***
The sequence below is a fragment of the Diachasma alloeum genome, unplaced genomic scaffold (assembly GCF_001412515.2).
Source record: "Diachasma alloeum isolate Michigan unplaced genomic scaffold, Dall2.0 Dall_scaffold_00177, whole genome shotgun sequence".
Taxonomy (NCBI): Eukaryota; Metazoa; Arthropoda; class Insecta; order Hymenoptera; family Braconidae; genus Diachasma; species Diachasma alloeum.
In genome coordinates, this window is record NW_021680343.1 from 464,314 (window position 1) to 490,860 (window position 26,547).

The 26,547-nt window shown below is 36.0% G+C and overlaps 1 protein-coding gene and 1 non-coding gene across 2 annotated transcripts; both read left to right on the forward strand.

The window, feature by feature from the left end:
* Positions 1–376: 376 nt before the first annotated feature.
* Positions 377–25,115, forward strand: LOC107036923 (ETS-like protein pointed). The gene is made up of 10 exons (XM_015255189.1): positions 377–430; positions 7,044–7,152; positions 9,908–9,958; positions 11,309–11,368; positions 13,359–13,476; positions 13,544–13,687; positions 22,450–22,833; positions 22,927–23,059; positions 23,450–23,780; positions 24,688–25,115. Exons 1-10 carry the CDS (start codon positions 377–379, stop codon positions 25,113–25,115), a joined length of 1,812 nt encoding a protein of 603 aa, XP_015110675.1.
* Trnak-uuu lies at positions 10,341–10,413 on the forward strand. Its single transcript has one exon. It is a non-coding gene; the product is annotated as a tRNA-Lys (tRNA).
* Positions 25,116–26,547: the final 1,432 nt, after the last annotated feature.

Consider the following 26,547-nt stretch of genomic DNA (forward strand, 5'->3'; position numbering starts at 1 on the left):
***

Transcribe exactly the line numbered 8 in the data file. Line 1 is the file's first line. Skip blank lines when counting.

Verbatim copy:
* Positions 377–25,115, forward strand: LOC107036923 (ETS-like protein pointed). The gene is made up of 10 exons (XM_015255189.1): positions 377–430; positions 7,044–7,152; positions 9,908–9,958; positions 11,309–11,368; positions 13,359–13,476; positions 13,544–13,687; positions 22,450–22,833; positions 22,927–23,059; positions 23,450–23,780; positions 24,688–25,115. Exons 1-10 carry the CDS (start codon positions 377–379, stop codon positions 25,113–25,115), a joined length of 1,812 nt encoding a protein of 603 aa, XP_015110675.1.